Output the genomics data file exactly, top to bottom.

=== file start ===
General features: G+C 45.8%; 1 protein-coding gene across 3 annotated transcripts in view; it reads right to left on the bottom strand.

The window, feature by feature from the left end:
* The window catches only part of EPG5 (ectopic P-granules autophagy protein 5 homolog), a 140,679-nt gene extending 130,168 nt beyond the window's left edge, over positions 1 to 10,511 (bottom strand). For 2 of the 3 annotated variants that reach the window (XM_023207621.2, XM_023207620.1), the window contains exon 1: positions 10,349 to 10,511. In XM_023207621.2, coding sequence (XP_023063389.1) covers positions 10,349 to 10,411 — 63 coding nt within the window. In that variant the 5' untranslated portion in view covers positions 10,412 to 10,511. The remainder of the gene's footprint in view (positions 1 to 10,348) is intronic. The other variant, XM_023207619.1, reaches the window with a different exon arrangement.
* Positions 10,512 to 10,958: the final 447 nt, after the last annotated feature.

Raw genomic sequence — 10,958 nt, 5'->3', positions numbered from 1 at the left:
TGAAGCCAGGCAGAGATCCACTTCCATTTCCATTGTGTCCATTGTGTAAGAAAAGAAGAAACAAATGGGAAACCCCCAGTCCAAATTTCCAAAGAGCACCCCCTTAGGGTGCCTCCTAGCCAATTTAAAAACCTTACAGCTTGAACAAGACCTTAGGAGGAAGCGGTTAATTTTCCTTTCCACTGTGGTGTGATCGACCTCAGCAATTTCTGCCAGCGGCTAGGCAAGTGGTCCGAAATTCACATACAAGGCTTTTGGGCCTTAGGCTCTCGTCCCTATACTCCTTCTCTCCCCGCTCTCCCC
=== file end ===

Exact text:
General features: G+C 45.8%; 1 protein-coding gene across 3 annotated transcripts in view; it reads right to left on the bottom strand.

The window, feature by feature from the left end:
* The window catches only part of EPG5 (ectopic P-granules autophagy protein 5 homolog), a 140,679-nt gene extending 130,168 nt beyond the window's left edge, over positions 1 to 10,511 (bottom strand). For 2 of the 3 annotated variants that reach the window (XM_023207621.2, XM_023207620.1), the window contains exon 1: positions 10,349 to 10,511. In XM_023207621.2, coding sequence (XP_023063389.1) covers positions 10,349 to 10,411 — 63 coding nt within the window. In that variant the 5' untranslated portion in view covers positions 10,412 to 10,511. The remainder of the gene's footprint in view (positions 1 to 10,348) is intronic. The other variant, XM_023207619.1, reaches the window with a different exon arrangement.
* Positions 10,512 to 10,958: the final 447 nt, after the last annotated feature.

Raw genomic sequence — 10,958 nt, 5'->3', positions numbered from 1 at the left:
TGAAGCCAGGCAGAGATCCACTTCCATTTCCATTGTGTCCATTGTGTAAGAAAAGAAGAAACAAATGGGAAACCCCCAGTCCAAATTTCCAAAGAGCACCCCCTTAGGGTGCCTCCTAGCCAATTTAAAAACCTTACAGCTTGAACAAGACCTTAGGAGGAAGCGGTTAATTTTCCTTTCCACTGTGGTGTGATCGACCTCAGCAATTTCTGCCAGCGGCTAGGCAAGTGGTCCGAAATTCACATACAAGGCTTTTGGGCCTTAGGCTCTCGTCCCTATACTCCTTCTCTCCCCGCTCTCCCC